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THE CREME DE L.A. CREME | Museums

Treasures of the New and Old West

Exhibits showcase local history, from the Ice Age to the Hollywood of today.

August 10, 2000|ROBIN RAUZI | TIMES STAFF WRITER

A little-known fact: Los Angeles County has 28 shopping malls and 31 beaches, yet more than 100 museums--and that's not counting 100 or so other historic sites, botanical gardens and special library collections.

From the world-famous J. Paul Getty Museum to the lesser-known Ralph W. Miller Golf Library and Museum, Los Angeles has exhibit spaces for art, sure, and for practically everything else too.

A family of people with nothing in common could split up on the Museum Row stretch of Wilshire Boulevard, and each person would find something to see. Next door to the Los Angeles County Museum of Art, the Page Museum at the La Brea Tar Pits holds one of the world's richest sites for Ice Age fossils: saber-toothed cats, mammoths, giant sloths and the like.

At the Carol and Barry Kaye Museum of Miniatures, the exhibits are much smaller: a one-twelfth-scale reproduction of the Fontainebleau Palace is detailed down to the chandeliers, and George Stuart's quarter-scale historical figures are accurate down to the rhinestone buckles on Louis XIV's boots. The Craft and Folk Art Museum collects traditional and contemporary crafts and is showing the work of Slovenian artisans.

The Southwest Museum's satellite space on Museum Row (its main location is in Mount Washington, north of downtown) is exhibiting more than 300 pieces in "Reflections of Culture: Basketry From the Southwest Museum." Petersen Automotive Museum reflects California's car culture and features a special installation: "Hollywood Star Cars: Great Cars of the Movies" contains two Batmobiles, the Flintstone's car and Thelma and Louise's '66 Thunderbird.

(For the transportation-minded, there's also the Museum of Flying, with its WWII fighter planes, and the Lomita Railroad Museum.)

Two other museums are particularly appropriate for Southern California: the Autry Museum of Western Heritage and the Museum of Television and Radio. Each is more serious-minded than visitors might assume. The latter is a place to watch the boob tube, sure. But, the TV museum and its New York counterpart consistently program interesting and challenging packages. It's offering one now on presidential TV ads.

The Autry, founded by singing cowboy movie star Gene Autry, seeks to interpret the history (both real and mythic) of the American West. Its show "On Gold Mountain" examines Chinese immigration into California, linking its displays to Lisa See's book of the same title.

Indeed, L.A.'s museums are a culturally diverse as the city itself. Within a few blocks in downtown stand the Japanese American National Museum, with a special show on the role of sports in that community, and the Latino Museum of History, Art and Culture, which has an exhibit about Cesar Chavez up until Aug. 18. Pasadena's Pacific Asia Museum highlights the Asian and Asian American arts and culture.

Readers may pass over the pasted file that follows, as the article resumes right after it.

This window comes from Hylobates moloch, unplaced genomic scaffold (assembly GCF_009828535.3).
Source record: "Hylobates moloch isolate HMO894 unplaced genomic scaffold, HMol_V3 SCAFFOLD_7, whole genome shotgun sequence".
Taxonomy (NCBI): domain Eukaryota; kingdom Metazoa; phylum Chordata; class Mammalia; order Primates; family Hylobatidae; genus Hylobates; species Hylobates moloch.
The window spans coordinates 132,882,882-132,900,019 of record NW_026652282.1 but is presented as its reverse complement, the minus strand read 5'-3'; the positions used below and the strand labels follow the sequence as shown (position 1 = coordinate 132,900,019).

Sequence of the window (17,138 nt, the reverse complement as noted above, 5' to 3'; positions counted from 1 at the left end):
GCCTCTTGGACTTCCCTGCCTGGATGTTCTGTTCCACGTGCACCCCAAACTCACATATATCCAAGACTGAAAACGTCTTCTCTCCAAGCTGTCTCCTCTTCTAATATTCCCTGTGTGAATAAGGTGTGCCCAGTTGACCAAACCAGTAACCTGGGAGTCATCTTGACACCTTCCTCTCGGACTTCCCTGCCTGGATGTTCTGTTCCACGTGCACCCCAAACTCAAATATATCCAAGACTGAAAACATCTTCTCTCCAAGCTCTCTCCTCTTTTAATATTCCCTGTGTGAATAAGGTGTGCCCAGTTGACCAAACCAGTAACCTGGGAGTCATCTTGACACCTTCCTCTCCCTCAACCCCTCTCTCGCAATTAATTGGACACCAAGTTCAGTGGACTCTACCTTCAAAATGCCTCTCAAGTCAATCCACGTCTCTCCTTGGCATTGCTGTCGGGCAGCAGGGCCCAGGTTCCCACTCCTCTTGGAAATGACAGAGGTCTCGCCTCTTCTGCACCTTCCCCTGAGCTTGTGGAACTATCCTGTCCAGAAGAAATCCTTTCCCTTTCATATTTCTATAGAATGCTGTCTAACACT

The California African-American Museum, in Exposition Park, takes a similar arts-and-culture approach, as indicated by the display of African instruments through Aug. 20. The Skirball Cultural Center explores and interprets the Jewish experience in America through exhibits and events.

All museums provide some kind of learning experience, but some are particularly educational. The Museum of Tolerance teaches the dynamics of racial and religious prejudice in America in addition to the history of the Holocaust, with walk-through recreations and multimedia. The California Science Center and the Los Angeles County Museum of Natural History--neighbors in Exposition Park--and the Los Angeles Children's Museum have a lot to pique the interest of young visitors.

Some places bring out the kid in everyone. Tops on the list is The Museum of Jurassic Technology, made less obscure by the publication of the book "Mr. Wilson's Cabinet of Wonder" a few years ago. There's no way to summarize it. You just have to go. The Museum of Neon Art is, likewise, a smile generator, dedicated to preserving historic neon signs and displaying new neon art.

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(BEGIN TEXT OF INFOBOX / INFOGRAPHIC)

"I urge you to be here in late April, so that you can experience the Festival of Books, which is not only the greatest book fair in the United States but also the most inspiring cultural event in Los Angeles--an awesome celebration of this city's diversity and this nation's literature."

A. SCOTT BERG

Pulitzer Prize-winning biographer

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